Thesis by Priscilla Akua Boakye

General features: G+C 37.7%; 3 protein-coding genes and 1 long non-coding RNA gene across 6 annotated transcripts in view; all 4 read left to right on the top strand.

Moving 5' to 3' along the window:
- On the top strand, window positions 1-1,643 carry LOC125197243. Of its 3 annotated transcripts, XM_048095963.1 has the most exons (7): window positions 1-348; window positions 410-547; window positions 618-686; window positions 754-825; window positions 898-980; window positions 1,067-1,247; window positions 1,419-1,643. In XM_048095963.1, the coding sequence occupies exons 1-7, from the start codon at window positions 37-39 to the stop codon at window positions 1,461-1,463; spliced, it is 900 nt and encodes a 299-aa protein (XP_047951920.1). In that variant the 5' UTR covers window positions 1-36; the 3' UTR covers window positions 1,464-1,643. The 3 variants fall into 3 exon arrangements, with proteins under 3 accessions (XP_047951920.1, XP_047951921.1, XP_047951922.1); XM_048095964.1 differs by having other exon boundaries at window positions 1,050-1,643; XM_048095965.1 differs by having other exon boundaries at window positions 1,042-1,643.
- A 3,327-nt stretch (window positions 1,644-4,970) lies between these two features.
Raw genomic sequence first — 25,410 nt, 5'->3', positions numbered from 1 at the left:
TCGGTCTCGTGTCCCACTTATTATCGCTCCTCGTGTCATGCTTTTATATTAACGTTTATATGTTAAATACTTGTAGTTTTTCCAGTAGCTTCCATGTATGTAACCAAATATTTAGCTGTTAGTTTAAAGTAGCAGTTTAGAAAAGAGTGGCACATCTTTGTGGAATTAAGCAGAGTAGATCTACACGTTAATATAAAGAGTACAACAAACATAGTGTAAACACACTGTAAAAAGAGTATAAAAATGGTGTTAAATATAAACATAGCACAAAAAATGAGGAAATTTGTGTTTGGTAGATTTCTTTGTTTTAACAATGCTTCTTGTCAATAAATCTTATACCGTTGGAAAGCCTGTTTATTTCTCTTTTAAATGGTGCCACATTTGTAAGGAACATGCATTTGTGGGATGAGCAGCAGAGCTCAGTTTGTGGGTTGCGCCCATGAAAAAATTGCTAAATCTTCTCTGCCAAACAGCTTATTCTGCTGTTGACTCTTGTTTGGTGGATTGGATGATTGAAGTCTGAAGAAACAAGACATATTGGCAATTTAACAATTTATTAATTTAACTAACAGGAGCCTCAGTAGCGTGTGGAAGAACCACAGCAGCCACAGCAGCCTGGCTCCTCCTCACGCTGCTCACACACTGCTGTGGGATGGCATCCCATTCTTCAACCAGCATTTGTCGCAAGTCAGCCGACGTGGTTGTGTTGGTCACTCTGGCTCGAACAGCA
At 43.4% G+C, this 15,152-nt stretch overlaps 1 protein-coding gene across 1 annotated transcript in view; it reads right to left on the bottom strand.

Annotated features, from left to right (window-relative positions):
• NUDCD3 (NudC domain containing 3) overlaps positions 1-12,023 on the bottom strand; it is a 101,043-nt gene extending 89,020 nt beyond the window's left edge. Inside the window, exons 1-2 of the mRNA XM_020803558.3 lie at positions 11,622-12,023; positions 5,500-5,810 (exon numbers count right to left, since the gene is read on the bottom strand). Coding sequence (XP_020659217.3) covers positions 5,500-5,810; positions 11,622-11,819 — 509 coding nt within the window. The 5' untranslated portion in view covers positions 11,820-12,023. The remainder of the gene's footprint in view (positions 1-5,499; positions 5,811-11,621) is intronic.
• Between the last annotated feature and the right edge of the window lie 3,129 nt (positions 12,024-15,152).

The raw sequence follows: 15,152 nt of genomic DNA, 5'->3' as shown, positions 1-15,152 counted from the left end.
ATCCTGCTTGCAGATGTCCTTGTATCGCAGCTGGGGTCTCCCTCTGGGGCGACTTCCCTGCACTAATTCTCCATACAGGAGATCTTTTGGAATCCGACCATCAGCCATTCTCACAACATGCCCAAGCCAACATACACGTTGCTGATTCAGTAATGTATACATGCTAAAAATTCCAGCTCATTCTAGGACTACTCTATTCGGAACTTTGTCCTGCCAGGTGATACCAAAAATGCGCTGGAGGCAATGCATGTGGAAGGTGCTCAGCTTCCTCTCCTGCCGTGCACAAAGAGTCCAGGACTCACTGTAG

The transition from childhood to adulthood is a major one, not only for the individual but the society at large. In some societies, the rites of passage are observed to usher young people into adulthood. The Krobos in Ghana are no exception. They have the most elaborate puberty rites for girls in Ghana today. This study investigates the historical background of the practice, the changes it has undergone and reasons for these changes. The ways in which this practice forms part of the ethnic identity of the Krobos and more importantly, a Krobo woman is explored. The study draws on concepts such as gender, values, modernization, and ethnicity. The study reveals that the practice was a form of vocational training for young women in which they were taught generally how to assume their roles as responsible women in the society. Changes observed in the rite serve to ensure its continuity. The custom is adept with symbols, the major one being that initiates are transformed into women. The study shows that the custom is a means of female empowerment in a patrilineal society as it is aimed at bringing females into the limelight. People adhere to the practice mainly because it is tradition and the desire to have a place in their family home in Kroboland. The deep sense of belonging therefore becomes part of the motivation to engage in the practice. Christianity and modernization are however factors that make people refrain from the practice. The practice was however described as a rich custom and an ethnic hallmark of the Krobos.